A mass transit worker for the Metro rail system in Washington, D.C., was killed while protecting a passenger from a mass shooter on Wednesday morning, officials in the nation’s capital said.
“Obviously an incredibly sad day today here at Metro,” Washington Metropolitan Area Transit Authority General Manager Randy Clarke said at a press conference. “One of our employees, quite frankly, I think will be known as a hero. Tried to intervene and help one of our customers who was under a potential assault from the assailant.”
The spree of violence began on a city bus just after 9:00 a.m. on Feb. 1, at the corner of Potomac Avenue and 14th Street, according to the Metropolitan Police Department. During an altercation, Isaiah Trotman, 31, allegedly brandished a weapon and engaged with other passengers on the bus, eventually following one man out and shooting him in the legs. The first victim left the scene and contacted police, officials said.
The suspect then made his way down a nearby escalator to the Potomac Avenue Metro Station, police said.
“At that point, he engages someone who is attempting to buy a Metrocard,” MPD Executive Assistant Chief Ashan Benedict said during the press conference. “Again, another altercation occurs. He shoots this individual in the leg, brings him over to the turnstile.”
After making his way down another escalator to the train platform, Trotman pointed his weapon at a female passenger, and “a verbal exchange ensued,” the MPD said in a press release.
At that point, Robert Cunningham, a beloved 64-year-old WMATA mechanic, stepped up and intervened to protect the woman, authorities said. One shot rang out during the struggle.
The woman was ultimately not harmed. But Cunningham was shot and killed, police said.
“His heroism has to be recognized here today,” Benedict said late Wednesday morning. “Our thoughts and prayers go out to him and his family and the heroic actions he took – that took place here.”
A second train employee intervened after his co-worker was shot, and appeared to have some success de-escalating the situation, “because no one else was shot after [Cunningham] was shot,” Benedict said.
“The suspect then entered an occupied Metro rail car,” the MPD said in their press release issued later that day. “After a brief period of time, passengers were able to disarm the suspect.”
“The fact that our citizens had to intervene with armed gunmen is disturbing to me,” Benedict added during the press conference.
Responding officers arrived at 9:19 a.m. and initially tended to the second victim, the MPD said. Law enforcement also found Cunningham – who was pronounced dead at the scene of the crime. Trotman allegedly got on and off the train and was apprehended by a First District Officer sometime after 9:20, Benedict added.
Clarke thanked the MPD for their “quick response” time, noting that the incident was diffused within “a couple of minutes.”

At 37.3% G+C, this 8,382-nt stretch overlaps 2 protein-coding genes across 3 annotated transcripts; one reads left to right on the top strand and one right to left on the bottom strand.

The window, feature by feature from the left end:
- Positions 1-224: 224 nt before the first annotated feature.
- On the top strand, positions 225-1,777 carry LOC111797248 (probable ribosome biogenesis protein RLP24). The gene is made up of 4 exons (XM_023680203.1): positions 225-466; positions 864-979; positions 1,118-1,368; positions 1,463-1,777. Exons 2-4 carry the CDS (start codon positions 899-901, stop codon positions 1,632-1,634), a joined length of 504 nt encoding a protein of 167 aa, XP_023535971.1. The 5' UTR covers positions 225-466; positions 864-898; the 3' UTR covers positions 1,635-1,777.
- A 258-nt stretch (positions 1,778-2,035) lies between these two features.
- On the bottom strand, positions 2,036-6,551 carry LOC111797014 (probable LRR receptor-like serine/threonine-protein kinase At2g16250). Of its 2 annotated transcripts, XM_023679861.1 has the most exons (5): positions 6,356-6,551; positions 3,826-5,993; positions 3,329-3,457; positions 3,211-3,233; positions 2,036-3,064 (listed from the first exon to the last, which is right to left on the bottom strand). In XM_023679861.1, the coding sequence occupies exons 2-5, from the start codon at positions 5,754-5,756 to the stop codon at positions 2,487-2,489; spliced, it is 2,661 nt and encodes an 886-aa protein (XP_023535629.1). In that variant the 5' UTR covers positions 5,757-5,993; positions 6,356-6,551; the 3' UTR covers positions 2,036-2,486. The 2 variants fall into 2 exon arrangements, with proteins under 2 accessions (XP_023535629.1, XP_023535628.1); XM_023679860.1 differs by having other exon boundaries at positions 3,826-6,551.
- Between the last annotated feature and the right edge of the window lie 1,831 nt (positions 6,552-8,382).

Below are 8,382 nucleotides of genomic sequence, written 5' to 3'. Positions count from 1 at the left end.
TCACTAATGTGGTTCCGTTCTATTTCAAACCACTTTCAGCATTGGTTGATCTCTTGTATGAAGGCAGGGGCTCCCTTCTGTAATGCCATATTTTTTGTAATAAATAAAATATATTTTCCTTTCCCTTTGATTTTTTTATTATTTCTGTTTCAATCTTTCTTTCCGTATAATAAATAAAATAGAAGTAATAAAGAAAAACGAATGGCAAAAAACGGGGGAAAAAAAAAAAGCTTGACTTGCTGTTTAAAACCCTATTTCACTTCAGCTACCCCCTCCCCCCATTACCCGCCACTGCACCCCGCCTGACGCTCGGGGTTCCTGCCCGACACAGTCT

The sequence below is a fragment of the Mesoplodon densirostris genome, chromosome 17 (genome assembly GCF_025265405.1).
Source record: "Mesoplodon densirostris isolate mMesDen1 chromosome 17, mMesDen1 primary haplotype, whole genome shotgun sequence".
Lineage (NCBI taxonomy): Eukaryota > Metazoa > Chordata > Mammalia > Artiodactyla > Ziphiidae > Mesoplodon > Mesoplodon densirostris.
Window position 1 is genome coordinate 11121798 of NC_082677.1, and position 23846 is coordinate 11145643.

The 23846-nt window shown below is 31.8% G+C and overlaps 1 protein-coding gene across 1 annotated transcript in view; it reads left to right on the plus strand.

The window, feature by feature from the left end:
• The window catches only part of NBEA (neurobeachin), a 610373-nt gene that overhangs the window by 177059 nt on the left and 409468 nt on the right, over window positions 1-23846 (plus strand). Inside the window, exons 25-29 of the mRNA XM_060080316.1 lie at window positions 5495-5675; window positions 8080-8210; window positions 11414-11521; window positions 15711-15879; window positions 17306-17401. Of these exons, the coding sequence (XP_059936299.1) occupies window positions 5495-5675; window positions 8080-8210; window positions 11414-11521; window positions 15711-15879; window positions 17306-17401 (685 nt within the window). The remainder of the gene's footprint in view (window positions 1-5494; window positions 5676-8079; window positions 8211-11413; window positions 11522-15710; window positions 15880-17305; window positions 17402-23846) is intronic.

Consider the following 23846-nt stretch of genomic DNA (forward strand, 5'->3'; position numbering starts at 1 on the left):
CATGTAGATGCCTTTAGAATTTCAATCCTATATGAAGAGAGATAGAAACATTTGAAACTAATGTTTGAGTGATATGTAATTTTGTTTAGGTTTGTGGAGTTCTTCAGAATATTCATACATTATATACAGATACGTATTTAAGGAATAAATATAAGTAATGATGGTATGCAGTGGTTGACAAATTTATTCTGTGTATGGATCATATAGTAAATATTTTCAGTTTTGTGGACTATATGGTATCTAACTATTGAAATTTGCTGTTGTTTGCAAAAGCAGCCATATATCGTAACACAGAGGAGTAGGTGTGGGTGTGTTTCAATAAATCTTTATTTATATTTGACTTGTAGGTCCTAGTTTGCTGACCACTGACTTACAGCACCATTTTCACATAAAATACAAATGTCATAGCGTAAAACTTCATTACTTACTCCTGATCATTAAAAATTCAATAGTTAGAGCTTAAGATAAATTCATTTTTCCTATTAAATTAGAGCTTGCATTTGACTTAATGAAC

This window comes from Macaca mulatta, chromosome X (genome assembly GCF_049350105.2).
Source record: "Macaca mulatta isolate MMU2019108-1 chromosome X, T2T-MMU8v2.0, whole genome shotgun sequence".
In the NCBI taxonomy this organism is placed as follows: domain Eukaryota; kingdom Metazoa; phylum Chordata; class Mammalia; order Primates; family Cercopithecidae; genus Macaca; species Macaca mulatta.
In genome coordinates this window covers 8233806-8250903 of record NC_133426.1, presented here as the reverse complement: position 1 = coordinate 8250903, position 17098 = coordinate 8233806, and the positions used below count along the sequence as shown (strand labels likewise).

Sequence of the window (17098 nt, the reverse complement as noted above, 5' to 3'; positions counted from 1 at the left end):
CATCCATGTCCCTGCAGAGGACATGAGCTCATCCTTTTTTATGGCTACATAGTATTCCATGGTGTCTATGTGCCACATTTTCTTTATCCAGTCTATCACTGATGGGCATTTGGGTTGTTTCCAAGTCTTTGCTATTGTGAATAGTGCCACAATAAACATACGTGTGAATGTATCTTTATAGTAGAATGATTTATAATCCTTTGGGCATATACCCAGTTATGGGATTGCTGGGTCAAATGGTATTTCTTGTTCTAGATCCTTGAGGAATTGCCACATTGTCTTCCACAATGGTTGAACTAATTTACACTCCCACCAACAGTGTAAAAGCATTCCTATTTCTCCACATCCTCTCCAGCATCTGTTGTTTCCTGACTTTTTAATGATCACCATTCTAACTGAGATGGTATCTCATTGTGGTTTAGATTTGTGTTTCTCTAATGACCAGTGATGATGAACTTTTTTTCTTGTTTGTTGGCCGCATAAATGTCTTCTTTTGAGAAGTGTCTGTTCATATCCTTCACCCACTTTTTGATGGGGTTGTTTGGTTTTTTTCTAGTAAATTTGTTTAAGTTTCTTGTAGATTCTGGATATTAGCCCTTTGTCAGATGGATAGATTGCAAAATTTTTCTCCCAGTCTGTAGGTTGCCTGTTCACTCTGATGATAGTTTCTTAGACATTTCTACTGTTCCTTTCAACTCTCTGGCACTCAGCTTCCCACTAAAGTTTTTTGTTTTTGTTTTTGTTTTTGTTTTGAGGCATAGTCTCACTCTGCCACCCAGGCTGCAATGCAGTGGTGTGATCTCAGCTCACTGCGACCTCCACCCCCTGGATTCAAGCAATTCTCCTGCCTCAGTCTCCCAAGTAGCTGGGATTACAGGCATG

The first and second victims were treated at local hospitals for non-life-threatening injuries, police said. A third victim suffered a laceration to one of their hands, authorities added, saying that initial reports of a fourth person being shot were incorrect.
Sad accolades rolled in for the felled rail worker.
“On behalf of the Metro Board, words cannot express how saddened we are to learn about the death of Mr. Cunningham,” WMATA Board Chair Paul C. Smedberg said in a statement. “ We understand that the employee acted with extreme bravery to help a customer who was being threatened by the shooter. To the family of the Metro employee, please accept our sincerest condolences. The Board is working with management to support the Metro family.”
Mayor Muriel Bowser expressed “deep condolences to the Metro family” and said the shooter created “yet another tragedy.”
One of Cunningham’s neighbors, Mary Whalen, remembered “Bob” as a committed family man and said he had four children – who the two frequently discussed along with his family’s dog.
“He’s a hero,” the neighbor told local ABC affiliate WJLA. “He’s a hero because he came forward, and that’s what heroes do. They don’t think of themselves first. They put other people first.”
Clarke later issued a lengthier statement reproaching the nation for its culture of gun violence:
Today, I feel profound sadness about the loss of our Metro family member, Robert Cunningham. We grieve for our employee, his family, and all who have been affected by this senseless tragedy. I appreciate the outpouring of support Metro has received today. Gun violence must stop. Unfortunately, Metro is not immune to the violence that our country is experiencing right now. These senseless acts must be addressed together by our leaders and community. We will take time to process this loss and take care of our employees. We are all hurting and will continue to lean on each other for support.
Trotman is currently facing charges of murder in the first degree while armed, kidnapping while armed, and assault with a dangerous weapon, according to police.
[image via AP Photo/Manuel Balce Ceneta]
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